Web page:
The difference between those who work in the church and outside of it is not one of vocation (or calling) but rather one of office. Any role performed by a Christian is “as deeply religious as that of the priest, in fact, it too [is] a priestly vocation” [3]. However, typically when people are encouraged to get involved in ministry they end up doing tasks in the church, for the church. This takes up time that could better be spent in the world drawing people to God [7].

Clergy and Laity

The reliance on the priesthood to perform all the ministry functions arose in the second century. Under this model the lay person’s role was to financially support the priests so that they could devote themselves purely to priestly duties [4].

In some sections of the universal church that are beginning to rely more on lay people to do the ministry, there is an assumption that if there were more clergy then the laity would not need to be involved in ministry. This is based on an underlying idea that the laity do not “have ministries in their own right, but they minister under the imprimatur of the pastor. Pastors extend their authority to the one representing them” [6]. As we have seen earlier, the priesthood actually flows from Christ’s high priesthood, and the priesthood of the clergy is the same as that of the laity.

So where does this leave the clergy? What role is there for clergy if every Christian is a priest? The New Testament does not designate any fixed church offices [3]. One model that is helpful is Ephesians 4:11-13, which describes the role of apostles, prophets, evangelists, pastors and teachers as preparing “God's people for works of service”. The focus of the equipping should not be on duties within the church, but rather “duties in the office, the plant and the supermarket and the down-town slum” [8].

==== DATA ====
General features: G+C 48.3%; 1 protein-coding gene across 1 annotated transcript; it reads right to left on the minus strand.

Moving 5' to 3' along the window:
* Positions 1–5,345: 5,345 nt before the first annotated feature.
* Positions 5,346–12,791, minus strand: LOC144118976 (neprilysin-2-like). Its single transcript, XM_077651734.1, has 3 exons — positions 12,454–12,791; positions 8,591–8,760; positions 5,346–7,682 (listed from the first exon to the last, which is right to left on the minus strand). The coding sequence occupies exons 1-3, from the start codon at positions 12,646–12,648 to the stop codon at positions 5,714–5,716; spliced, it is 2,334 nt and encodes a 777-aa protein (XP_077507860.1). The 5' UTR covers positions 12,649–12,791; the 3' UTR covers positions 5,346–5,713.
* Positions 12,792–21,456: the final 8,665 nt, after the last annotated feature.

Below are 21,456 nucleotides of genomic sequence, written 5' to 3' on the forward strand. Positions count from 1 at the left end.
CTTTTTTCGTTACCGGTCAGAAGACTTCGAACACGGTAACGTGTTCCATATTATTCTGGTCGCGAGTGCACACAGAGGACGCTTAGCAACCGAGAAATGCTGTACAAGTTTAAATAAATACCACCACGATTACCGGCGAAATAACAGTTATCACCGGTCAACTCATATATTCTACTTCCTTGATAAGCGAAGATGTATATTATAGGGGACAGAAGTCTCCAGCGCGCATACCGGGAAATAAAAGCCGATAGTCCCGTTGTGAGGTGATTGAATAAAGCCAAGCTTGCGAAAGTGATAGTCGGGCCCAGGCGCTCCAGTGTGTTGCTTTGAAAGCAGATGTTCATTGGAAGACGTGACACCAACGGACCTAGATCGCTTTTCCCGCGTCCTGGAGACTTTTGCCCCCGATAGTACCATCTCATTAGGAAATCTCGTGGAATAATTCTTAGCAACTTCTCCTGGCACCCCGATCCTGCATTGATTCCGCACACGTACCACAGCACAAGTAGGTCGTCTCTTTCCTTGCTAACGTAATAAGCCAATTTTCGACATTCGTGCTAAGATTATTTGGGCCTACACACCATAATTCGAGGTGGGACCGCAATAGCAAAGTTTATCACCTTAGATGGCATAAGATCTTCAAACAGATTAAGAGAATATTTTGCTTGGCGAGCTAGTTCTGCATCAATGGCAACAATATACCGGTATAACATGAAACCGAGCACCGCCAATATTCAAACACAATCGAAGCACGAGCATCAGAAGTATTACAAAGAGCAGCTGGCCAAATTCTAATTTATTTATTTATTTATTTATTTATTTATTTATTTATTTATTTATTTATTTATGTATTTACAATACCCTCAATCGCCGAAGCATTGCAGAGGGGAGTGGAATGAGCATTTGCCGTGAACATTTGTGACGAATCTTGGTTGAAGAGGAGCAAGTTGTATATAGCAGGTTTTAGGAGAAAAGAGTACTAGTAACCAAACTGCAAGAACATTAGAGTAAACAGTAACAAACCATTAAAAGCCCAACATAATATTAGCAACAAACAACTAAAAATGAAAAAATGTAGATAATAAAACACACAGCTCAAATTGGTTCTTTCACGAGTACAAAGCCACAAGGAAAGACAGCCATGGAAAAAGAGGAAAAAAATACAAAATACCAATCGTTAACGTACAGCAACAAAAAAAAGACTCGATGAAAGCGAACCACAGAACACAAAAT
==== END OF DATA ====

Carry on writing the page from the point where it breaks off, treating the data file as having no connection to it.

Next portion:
The other benefit is that this might also help lessen the unrealistic work loads that many ministers carry that threaten their family lives and their emotional health [9]. The officer is not the church, those in paraministries are not the church, the laity is not the church. All together all these people make up the church [2]. The work of the church should be done by everyone in the church, not just the officers.

The biblical model of ministry has all the members of the body of Christ involved. Ministry is not the sole concern of the officer. The dispersed church is the only model that will be successful in reaching the entire world with the message of Christ. This is pure pragmatism, as officers cannot do all the work and do not have all the contacts necessary to reach the whole world.


1 Oden TC. Becoming a Minister. New York: Crossroad; 1987.

2 Mc Brien RP. Reason laity are stepping forward is bigger than decrease in the clergy. National Catholic Reporter. 1995;31(25):15.

3 Feucht OE. Everyone a Minister: A guide to churchmanship for laity and clergy. St Louis: Concordia Publishing House; 1974.

4 Stevens RP. The Other Six Days: Vocation, Work, and Ministry in Biblical Perspective. Grand Rapids: Wm. B. Eerdmans Publishing Co.; 1999.

5 Torrance TF. Royal Priesthood: A Theology of Ordained Ministry. Edinburgh: T&T Clark; 1993.

6 Ogden G. Unfinished business: Returning the ministry to the people of God. Grand Rapids: Zondervan; 2003.

7 Eastwood C. The Priesthood of All Believers: An Examination of the Doctrine from the Reformation to the Present Day. London: Epworth Press; 1960.

8 Gibbs M, Morton TR. God's Frozen People. London: Fontana Books; 1964.

9 Monahan SC. Role ambiguity among Protestant Clergy: Consequences of the Activated Laity. Review of Religious Research. 1999;41(1):80-96.